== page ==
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Opening Bell: 11.16.12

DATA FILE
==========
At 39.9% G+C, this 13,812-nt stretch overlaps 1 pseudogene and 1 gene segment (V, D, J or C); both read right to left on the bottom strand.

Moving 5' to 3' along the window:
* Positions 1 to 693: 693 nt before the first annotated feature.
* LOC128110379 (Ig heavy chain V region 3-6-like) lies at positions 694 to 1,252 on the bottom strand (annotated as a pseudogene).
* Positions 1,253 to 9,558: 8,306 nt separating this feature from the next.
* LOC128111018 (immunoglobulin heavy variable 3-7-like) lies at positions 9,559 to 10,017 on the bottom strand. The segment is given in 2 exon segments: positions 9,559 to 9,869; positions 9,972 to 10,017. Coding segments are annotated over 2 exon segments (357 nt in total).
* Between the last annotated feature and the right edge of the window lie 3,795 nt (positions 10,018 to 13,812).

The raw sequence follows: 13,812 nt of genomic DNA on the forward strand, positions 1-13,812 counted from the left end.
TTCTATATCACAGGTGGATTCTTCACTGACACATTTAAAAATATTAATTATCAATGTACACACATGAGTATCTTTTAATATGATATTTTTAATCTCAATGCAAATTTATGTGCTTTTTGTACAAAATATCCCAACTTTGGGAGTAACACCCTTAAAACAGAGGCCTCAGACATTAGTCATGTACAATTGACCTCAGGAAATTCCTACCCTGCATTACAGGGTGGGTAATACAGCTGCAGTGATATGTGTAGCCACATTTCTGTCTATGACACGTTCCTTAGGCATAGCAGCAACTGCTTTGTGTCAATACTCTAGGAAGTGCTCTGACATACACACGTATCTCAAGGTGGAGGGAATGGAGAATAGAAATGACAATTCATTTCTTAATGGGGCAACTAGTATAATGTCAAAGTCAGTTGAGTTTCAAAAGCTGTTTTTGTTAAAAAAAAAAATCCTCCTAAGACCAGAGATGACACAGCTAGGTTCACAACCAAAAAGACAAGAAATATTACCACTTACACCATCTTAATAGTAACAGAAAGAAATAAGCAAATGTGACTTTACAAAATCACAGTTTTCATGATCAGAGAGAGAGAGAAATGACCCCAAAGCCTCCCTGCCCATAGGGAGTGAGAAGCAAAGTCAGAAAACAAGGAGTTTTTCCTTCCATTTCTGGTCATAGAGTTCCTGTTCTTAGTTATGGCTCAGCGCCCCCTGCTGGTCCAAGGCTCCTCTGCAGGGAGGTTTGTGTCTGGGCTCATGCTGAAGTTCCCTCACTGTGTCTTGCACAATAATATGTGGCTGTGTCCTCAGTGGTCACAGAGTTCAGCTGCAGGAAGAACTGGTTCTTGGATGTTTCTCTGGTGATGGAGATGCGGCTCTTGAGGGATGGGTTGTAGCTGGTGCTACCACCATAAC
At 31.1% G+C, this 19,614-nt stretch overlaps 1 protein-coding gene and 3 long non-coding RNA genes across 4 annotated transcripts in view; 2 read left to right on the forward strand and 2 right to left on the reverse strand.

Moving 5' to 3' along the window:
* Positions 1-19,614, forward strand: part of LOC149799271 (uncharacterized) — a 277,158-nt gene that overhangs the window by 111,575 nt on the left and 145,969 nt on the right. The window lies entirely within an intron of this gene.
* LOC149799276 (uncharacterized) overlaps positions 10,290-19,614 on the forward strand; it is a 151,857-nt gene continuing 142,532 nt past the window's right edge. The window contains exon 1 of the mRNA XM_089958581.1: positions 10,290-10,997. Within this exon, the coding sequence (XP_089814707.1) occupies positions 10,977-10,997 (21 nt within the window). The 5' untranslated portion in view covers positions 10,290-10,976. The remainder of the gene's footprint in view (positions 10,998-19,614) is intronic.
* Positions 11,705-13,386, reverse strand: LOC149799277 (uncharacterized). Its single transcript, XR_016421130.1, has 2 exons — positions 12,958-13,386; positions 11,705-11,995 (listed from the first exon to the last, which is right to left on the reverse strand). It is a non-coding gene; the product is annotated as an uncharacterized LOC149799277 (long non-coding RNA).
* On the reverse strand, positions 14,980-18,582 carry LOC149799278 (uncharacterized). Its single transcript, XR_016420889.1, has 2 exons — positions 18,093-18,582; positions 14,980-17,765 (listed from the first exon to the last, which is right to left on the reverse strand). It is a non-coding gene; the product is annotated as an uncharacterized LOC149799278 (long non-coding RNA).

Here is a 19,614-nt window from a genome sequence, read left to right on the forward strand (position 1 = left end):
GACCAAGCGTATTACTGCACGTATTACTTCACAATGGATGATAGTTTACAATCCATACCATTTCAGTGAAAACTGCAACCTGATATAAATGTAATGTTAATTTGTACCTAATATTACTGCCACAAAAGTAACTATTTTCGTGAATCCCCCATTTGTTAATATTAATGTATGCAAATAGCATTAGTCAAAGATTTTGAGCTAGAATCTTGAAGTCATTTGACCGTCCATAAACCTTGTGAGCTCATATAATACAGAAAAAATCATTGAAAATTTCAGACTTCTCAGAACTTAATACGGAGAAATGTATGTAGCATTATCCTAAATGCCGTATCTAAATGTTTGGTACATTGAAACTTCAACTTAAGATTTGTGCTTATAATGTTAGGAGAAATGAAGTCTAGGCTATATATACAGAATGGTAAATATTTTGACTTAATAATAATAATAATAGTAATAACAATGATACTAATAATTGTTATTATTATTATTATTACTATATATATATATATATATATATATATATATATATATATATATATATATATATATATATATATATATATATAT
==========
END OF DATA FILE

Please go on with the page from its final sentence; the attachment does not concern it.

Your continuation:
JPMorgan Faces US Action (WSJ) Regulators are expected to serve J.P. Morgan Chase with a formal action alleging weaknesses in the bank's antimoney-laundering systems, said people close to the situation. The cease-and-desist order from the Office of the Comptroller of the Currency is part of a broader crackdown on the nation's largest banks, the people said. The OCC is expected to require J.P. Morgan to beef up its procedures and examine past transactions, these people said...The unusually blunt tone of the OCC's meetings with large banks on Nov. 8-9 spread quickly among bank executives. Some viewed the meeting as an attempt by the OCC to counter the perception that it had been too cozy with the banking industry and to step out of the shadows of the year-old Consumer Financial Protection Bureau, which has been aggressive about publicizing enforcement actions and fines levied on banks. "It was a spanking," said one senior bank executive who didn't attend the meeting but heard about it from colleagues. "The message was, 'You are living in a world of zero tolerance,'" said another bank executive briefed on the meeting. FHA To Exhaust Capital Reserves (WSJ) The Federal Housing Administration's projected losses hit $16.3 billion at the end of September, according to an independent annual audit to be released Friday, a much larger figure than had been forecast earlier. The report suggests the FHA will require taxpayer funding for the first time in its 78 years, though that won't be decided until early next year. Citigroup Seeing FX Signals of Early End to Stimulus (Bloomberg) “Does the market really believe that the 2015 Fed is going to be constrained by the 2012 Fed?” Steven Englander, Citigroup’s New York-based global head of G-10 strategy, said in a telephone interview from New York. “The answer is ‘no.’” UK Bank Bailout Money ‘May Never Be Recovered’: Report (CNBC) “There is a risk that the 66 billion pounds invested in RBS and Lloyds may never be recovered,” Margaret Hodge, chair of the Committee of Public Accounts, warned in a report into the sale of taxpayer-backed Northern Rock. Banks Seen Shrinking for Good as Layoffs Near 160,000 (Reuters) Major banks have announced some 160,000 job cuts since early last year and with more layoffs to come as the industry restructures, many will leave the shrinking sector for good as redundancies outpace new hires by roughly 2-to-1...Well-paid investment bankers are bearing the brunt of cost cuts as deals dry up and trading income falls. That is particularly the case in some activities such as stock trading, where low volumes and thin margins are squeezing banks. "When I let go tons of people in cash equities this year, I knew most would be finished in this business. It is pretty dead. Some will just have to find something completely different to do," said one top executive at an international bank in London, on condition of anonymity. Twinkies Maker to Liquidate, Lay Off 18,500 (Reuters) Hostess Brands, the bankrupt maker of Twinkies and Wonder Bread, said it had sought court permission to go out of business after failing to get wage and benefit cuts from thousands of its striking bakery workers...Irving, Texas-based Hostess has 565 distribution centers and 570 bakery outlet stores, as well as the 33 bakeries. Its brands include Wonder, Nature's Pride, Dolly Madison, Drake's, Butternut, Home Pride, and Merita, but it is probably best known for Twinkies — basically a cream-filled sponge cake. Lagarde on Greece: 'Not Over Till the Fat Lady Sings' (Reuters) "It is a question of working hard, putting our mind to it, making sure that we focus on the same objective which is that the country in particular, Greece, can operate on a sustainable basis, can recover, can get back on its feet, can reaccess markets as early as possible," Lagarde said when asked about the possibility of a Greek deal next week. "It is not over until the fat lady sings as the saying goes." Alabama secessionist says working people must unite to save America, Bring Back His Topless Carwash (AL) “Derrick B.,” the man who started a petition seeking Alabama’s withdrawal from the U.S., is a truck driving, knife collecting former owner of a topless car wash who describes himself as “an absolute Libertarian.” Derrick Belcher, 45, of Chunchula, said in an interview late Monday that secession may be the only way to save working Americans from crushing debt, burdensome federal regulations and rising taxes. “I don’t want to live in Russia. I don’t believe in socialism,” said Belcher, an operations manager for a Mobile trucking company. “America is supposed to be free.” Belcher blamed the government for shutting down his former business. Belcher said his Euro Details car wash, which featured topless women, was successful for a decade on Halls Mill Road in Mobile. But he said he was arrested and charged with obscenity by city officials in 2001. “The government ripped my business away, and now they’re choking America to death with rules and regulations,” he said. Belcher said he fully expects the petition to reach 25,000 signatures -– in fact, he’s aiming far higher, saying he’d like to double that number to ensure that it is recognized by the White House. He said the petition got a jump start at a gun and knife show held at the Greater Gulf State Fairgrounds last weekend. Tiger Global To Give Investors (Some Of) Their Money Back (NYP) Hedge-fund honchos rarely return capital voluntarily. Recently, Moore Capital’s Louis Bacon gave money back to investors, but it was because the poorly performing fund couldn’t find enough investing opportunities. That’s clearly not the case for Tiger Global, which has gained 25.5 percent so far this year. “We continue to believe that managing a smaller asset base gives us the best chance to generate strong returns over the long-term,” the managers wrote in a Nov. 9 letter to investors Journalist To Be Tried Again Over Swiss Bank List (Reuters) Greek journalist who published the names of more than 2,000 Greeks with Swiss bank accounts will stand trial again after a prosecutor appealed a decision to acquit him of breaking data privacy laws, court officials said on Friday. The speedy arrest, trial and acquittal of magazine editor Costas Vaxevanis for publishing the so-called "Lagarde List" had aroused international concern and captivated recession-weary Greeks angry at the privileges of the elite. The Athens Public Prosecutor's office said the November 1 acquittal was faulty and that Vaxevanis must be tried again by a higher misdemeanor court on the same charges. If found guilty, Vaxevanis could be jailed for up to two years or face a fine. T-Mobile customer stabbed while disputing bill (Philly) A customer who went to an Upper Darby T-Mobile store Tuesday to complain about his bill left with a stab wound to his abdomen that police said had been inflicted by an employee. Upper Darby Police Superintendent Michael Chitwood said the 59-year-old victim went to the store on State Road near Lansdowne Avenue about 1:15 p.m. to complain about being double-billed. What started out as a conversation between the customer and employee Darnell Schoolfield devolved into a physical confrontation, police said. During the fight, the customer ripped Schoolfield's name tag from his shirt and took the tag to the Upper Darby police station to file an assault complaint. "During the course of filing the complaint, he realizes he's bleeding profusely from the left side of the stomach," Chitwood said. "He'd thought he was just punched." The victim was taken to the Hospital of the University of Pennsylvania, where he had surgery and was listed in serious condition. It's unknown what Schoolfield used to allegedly stab the victim or how their interaction went so awry.